The radical Islamist parties are all controlled by the Army and represent a latent threat to the mainstream political parties. Further, as the levers of power are retained by the Army, in case any political party tries to make any overtures with India and build bridges in the relationship they are side-lined by the Army. This has been witnessed with Prime Minister Nawaz Sharif both during Prime Minister Vajpayee’s visit to Lahore and with President Musharraf during the Agra Summit. The ‘India Card’ will always be played.

Non-State Actors & Proxy War

The Army is firmly controlling the ISI, which is used to influence domestic politics, control radical organisations and shape foreign policy. The ISI is the agency responsible for their Asymmetric Warfare Strategy and is the umbrella organisation of all intelligence agencies even though its mandate is strategic in nature.

Pakistan’s Army uses non state actors as a strategic tool of state policy. It been persistently training, supporting, funding, and facilitating various non-state actors to fight unconventional and grey zone wars. They have the ability to use fundamentalist terrorist groups as proxies both in Afghanistan and Kashmir with plausible deniability while furthering their interests.

Pakistan’s Army and ISI have been cultivating Mujahedeen in Afghanistan for decades. The current dispensation in Afghanistan led by Taliban has been a product of Pakistan Intelligence and Army. The ISI used the Taliban to establish a regime in Afghanistan which would be favourable to Pakistan, as part of their ‘strategic depth’ objectives. Since the creation of the Taliban, the ISI and the Pakistani military have given it financial, logistic, and military, including direct combat support. However, unfortunately for Pakistan, Taliban 2.0 has not panned out the way they expected and there are rising incidents of terrorism across the Afghan border, the latest being the death of seven soldiers, including two officers, in North Waziristan’s Mir Ali, in Mohmand District on 16 March 2024.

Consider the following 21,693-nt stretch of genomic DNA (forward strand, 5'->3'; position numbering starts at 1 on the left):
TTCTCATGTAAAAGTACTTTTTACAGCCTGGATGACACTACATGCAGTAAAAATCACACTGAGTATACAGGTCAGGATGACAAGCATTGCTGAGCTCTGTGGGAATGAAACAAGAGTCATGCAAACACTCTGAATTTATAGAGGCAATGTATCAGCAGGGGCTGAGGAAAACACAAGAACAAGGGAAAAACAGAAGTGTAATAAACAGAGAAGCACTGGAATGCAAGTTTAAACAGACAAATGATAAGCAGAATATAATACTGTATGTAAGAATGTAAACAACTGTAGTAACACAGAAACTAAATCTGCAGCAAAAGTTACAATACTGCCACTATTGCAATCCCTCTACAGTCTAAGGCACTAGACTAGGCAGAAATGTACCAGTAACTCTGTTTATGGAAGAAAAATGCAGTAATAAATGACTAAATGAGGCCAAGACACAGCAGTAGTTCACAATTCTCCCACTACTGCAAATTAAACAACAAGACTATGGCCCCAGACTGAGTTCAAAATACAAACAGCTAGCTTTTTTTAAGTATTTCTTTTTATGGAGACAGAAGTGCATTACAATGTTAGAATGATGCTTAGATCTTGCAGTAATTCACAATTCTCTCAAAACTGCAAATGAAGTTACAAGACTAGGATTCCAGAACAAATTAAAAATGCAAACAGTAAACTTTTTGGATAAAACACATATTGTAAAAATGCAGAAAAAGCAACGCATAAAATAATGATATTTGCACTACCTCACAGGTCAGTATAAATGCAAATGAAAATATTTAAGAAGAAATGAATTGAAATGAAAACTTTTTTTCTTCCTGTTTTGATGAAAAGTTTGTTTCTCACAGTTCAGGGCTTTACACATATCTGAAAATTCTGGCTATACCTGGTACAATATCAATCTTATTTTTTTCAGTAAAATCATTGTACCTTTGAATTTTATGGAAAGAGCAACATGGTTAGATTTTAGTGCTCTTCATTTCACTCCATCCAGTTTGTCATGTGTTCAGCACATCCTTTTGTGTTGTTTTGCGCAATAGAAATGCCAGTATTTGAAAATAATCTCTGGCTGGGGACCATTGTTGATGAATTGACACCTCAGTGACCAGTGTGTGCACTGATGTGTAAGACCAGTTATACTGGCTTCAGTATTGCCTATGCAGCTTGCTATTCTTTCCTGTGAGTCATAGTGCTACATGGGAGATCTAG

State of Economy

Pakistan cannot match India’s power potential and scope of economic influence that India wields in its relations with major powers. Analysis of Pakistan’s defence budget clearly shows that they are spending a far greater amount as a percentage of their GDP on Defence. While external debt is a major problem for them and many industries are stressed, they have yet been able to focus on building a stockpile of nuclear weapons and developing missiles. Further, if National Security as defined by Pakistan’s military remains a priority, the prospects of revival of economic growth look very bleak.

Pakistan has a nominal GDP per capita of $1,543 in 2020-21 which ranks 161st in the world.  Its GDP is $377 bn which is 41st in rank.  Its external debt in March 2023 was $125.7 bn. Pakistan’s forex reserves in January 2024 were $8.27 bn. There is no doubt that increasing debt is going to force them into becoming a satellite state of China.

However, despite its dismal economy Pakistan Army keeps spending a disproportionate share on itself. This is mainly due to the large commercial ventures they run and foreign aid and assistance.

Strategic Deterrence/Capability

Pakistan has traditionally made it clear that its nuclear arsenal is totally India centric, with the aim of nullifying any conventional edge that India may have over Pakistan. The reason behind not having a written Nuclear Doctrine is to create a sense of uncertainty and insecurity as to what might be Pakistan’s course of action in a conflict.

China has been actively facilitating Pakistan’s nuclear weapons proliferation. Pakistan’s strategic programme, from design, production to delivery is mainly dependent on supplies and assistance from Chinese entities, in the form of equipment, services and technology transfer. China assisted and continues to assist Pakistan in its weapon related nuclear and missile program, violating international commitments.

Pakistan–China Strategic Collusivity

Sameer P. Lalwani, a senior expert on Pakistan underlining the growing importance of China Pakistan relations suggests, China has been a stalwart supporter of Pakistan’s conventional arsenal since the 1960s and the country’s most important defence partner since the end of the Cold War. Over the past decade, China has become Pakistan’s leading and most important provider of arms as measured by value and Pakistan has become China’s largest and most important arms recipient, acquiring almost 40 percent of Beijing’s arms exports.